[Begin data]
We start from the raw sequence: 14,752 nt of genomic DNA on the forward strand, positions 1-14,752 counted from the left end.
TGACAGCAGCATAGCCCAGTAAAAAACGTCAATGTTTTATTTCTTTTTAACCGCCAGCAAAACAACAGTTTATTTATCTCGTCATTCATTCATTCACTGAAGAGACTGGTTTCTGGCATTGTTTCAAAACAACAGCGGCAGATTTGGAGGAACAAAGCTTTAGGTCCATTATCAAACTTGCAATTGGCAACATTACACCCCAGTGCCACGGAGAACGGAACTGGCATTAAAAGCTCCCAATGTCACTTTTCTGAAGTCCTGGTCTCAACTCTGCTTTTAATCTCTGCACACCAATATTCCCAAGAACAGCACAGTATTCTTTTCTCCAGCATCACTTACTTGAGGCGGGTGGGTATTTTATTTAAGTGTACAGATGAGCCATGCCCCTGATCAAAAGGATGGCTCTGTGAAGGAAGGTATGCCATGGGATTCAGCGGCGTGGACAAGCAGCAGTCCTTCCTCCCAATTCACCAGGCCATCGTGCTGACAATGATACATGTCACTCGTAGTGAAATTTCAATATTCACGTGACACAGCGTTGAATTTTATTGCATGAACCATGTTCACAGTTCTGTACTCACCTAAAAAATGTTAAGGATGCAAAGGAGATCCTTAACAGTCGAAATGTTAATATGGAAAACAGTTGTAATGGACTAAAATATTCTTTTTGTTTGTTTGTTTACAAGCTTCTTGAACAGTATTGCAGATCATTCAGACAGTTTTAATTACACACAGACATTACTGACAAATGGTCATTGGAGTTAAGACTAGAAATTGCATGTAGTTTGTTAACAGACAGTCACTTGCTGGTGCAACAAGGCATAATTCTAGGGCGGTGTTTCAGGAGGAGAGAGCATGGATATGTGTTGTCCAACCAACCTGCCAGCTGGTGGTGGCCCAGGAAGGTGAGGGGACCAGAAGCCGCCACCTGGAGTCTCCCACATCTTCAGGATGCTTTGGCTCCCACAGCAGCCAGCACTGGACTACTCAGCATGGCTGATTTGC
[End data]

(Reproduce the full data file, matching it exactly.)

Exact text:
We start from the raw sequence: 14,752 nt of genomic DNA on the forward strand, positions 1-14,752 counted from the left end.
TGACAGCAGCATAGCCCAGTAAAAAACGTCAATGTTTTATTTCTTTTTAACCGCCAGCAAAACAACAGTTTATTTATCTCGTCATTCATTCATTCACTGAAGAGACTGGTTTCTGGCATTGTTTCAAAACAACAGCGGCAGATTTGGAGGAACAAAGCTTTAGGTCCATTATCAAACTTGCAATTGGCAACATTACACCCCAGTGCCACGGAGAACGGAACTGGCATTAAAAGCTCCCAATGTCACTTTTCTGAAGTCCTGGTCTCAACTCTGCTTTTAATCTCTGCACACCAATATTCCCAAGAACAGCACAGTATTCTTTTCTCCAGCATCACTTACTTGAGGCGGGTGGGTATTTTATTTAAGTGTACAGATGAGCCATGCCCCTGATCAAAAGGATGGCTCTGTGAAGGAAGGTATGCCATGGGATTCAGCGGCGTGGACAAGCAGCAGTCCTTCCTCCCAATTCACCAGGCCATCGTGCTGACAATGATACATGTCACTCGTAGTGAAATTTCAATATTCACGTGACACAGCGTTGAATTTTATTGCATGAACCATGTTCACAGTTCTGTACTCACCTAAAAAATGTTAAGGATGCAAAGGAGATCCTTAACAGTCGAAATGTTAATATGGAAAACAGTTGTAATGGACTAAAATATTCTTTTTGTTTGTTTGTTTACAAGCTTCTTGAACAGTATTGCAGATCATTCAGACAGTTTTAATTACACACAGACATTACTGACAAATGGTCATTGGAGTTAAGACTAGAAATTGCATGTAGTTTGTTAACAGACAGTCACTTGCTGGTGCAACAAGGCATAATTCTAGGGCGGTGTTTCAGGAGGAGAGAGCATGGATATGTGTTGTCCAACCAACCTGCCAGCTGGTGGTGGCCCAGGAAGGTGAGGGGACCAGAAGCCGCCACCTGGAGTCTCCCACATCTTCAGGATGCTTTGGCTCCCACAGCAGCCAGCACTGGACTACTCAGCATGGCTGATTTGC